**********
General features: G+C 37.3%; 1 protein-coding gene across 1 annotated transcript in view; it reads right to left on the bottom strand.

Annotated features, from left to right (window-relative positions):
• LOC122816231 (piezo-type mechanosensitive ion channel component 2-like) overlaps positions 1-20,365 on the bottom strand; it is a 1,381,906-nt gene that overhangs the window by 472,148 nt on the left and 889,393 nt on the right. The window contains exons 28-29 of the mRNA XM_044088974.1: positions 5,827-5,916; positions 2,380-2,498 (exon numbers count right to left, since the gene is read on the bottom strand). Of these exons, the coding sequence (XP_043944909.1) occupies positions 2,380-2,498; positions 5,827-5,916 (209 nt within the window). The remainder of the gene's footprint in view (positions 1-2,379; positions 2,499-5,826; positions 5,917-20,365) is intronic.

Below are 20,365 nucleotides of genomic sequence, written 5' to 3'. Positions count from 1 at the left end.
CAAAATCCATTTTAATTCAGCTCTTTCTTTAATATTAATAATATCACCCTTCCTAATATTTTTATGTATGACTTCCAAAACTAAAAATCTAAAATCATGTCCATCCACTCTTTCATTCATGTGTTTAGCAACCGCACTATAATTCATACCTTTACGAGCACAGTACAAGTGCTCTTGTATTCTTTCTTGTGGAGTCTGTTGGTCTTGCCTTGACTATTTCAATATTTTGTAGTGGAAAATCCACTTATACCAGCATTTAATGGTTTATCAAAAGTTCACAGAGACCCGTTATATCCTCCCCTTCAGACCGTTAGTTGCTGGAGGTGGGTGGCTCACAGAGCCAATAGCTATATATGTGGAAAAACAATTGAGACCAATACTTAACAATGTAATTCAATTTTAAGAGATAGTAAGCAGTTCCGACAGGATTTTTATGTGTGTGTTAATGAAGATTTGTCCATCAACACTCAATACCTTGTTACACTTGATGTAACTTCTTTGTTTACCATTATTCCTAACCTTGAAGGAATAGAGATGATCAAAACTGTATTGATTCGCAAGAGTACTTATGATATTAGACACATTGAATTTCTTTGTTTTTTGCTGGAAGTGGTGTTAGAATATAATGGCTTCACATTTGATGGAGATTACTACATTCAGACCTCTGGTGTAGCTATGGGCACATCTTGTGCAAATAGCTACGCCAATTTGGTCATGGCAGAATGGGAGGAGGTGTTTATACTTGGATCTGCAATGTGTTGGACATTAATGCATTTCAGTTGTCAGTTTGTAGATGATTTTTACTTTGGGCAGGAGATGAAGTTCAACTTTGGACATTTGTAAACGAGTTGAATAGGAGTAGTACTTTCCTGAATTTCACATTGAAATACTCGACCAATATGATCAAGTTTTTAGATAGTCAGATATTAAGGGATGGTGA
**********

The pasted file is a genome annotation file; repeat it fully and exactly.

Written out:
General features: G+C 37.3%; 1 protein-coding gene across 1 annotated transcript in view; it reads right to left on the bottom strand.

Annotated features, from left to right (window-relative positions):
• LOC122816231 (piezo-type mechanosensitive ion channel component 2-like) overlaps positions 1-20,365 on the bottom strand; it is a 1,381,906-nt gene that overhangs the window by 472,148 nt on the left and 889,393 nt on the right. The window contains exons 28-29 of the mRNA XM_044088974.1: positions 5,827-5,916; positions 2,380-2,498 (exon numbers count right to left, since the gene is read on the bottom strand). Of these exons, the coding sequence (XP_043944909.1) occupies positions 2,380-2,498; positions 5,827-5,916 (209 nt within the window). The remainder of the gene's footprint in view (positions 1-2,379; positions 2,499-5,826; positions 5,917-20,365) is intronic.

Below are 20,365 nucleotides of genomic sequence, written 5' to 3'. Positions count from 1 at the left end.
CAAAATCCATTTTAATTCAGCTCTTTCTTTAATATTAATAATATCACCCTTCCTAATATTTTTATGTATGACTTCCAAAACTAAAAATCTAAAATCATGTCCATCCACTCTTTCATTCATGTGTTTAGCAACCGCACTATAATTCATACCTTTACGAGCACAGTACAAGTGCTCTTGTATTCTTTCTTGTGGAGTCTGTTGGTCTTGCCTTGACTATTTCAATATTTTGTAGTGGAAAATCCACTTATACCAGCATTTAATGGTTTATCAAAAGTTCACAGAGACCCGTTATATCCTCCCCTTCAGACCGTTAGTTGCTGGAGGTGGGTGGCTCACAGAGCCAATAGCTATATATGTGGAAAAACAATTGAGACCAATACTTAACAATGTAATTCAATTTTAAGAGATAGTAAGCAGTTCCGACAGGATTTTTATGTGTGTGTTAATGAAGATTTGTCCATCAACACTCAATACCTTGTTACACTTGATGTAACTTCTTTGTTTACCATTATTCCTAACCTTGAAGGAATAGAGATGATCAAAACTGTATTGATTCGCAAGAGTACTTATGATATTAGACACATTGAATTTCTTTGTTTTTTGCTGGAAGTGGTGTTAGAATATAATGGCTTCACATTTGATGGAGATTACTACATTCAGACCTCTGGTGTAGCTATGGGCACATCTTGTGCAAATAGCTACGCCAATTTGGTCATGGCAGAATGGGAGGAGGTGTTTATACTTGGATCTGCAATGTGTTGGACATTAATGCATTTCAGTTGTCAGTTTGTAGATGATTTTTACTTTGGGCAGGAGATGAAGTTCAACTTTGGACATTTGTAAACGAGTTGAATAGGAGTAGTACTTTCCTGAATTTCACATTGAAATACTCGACCAATATGATCAAGTTTTTAGATAGTCAGATATTAAGGGATGGTGA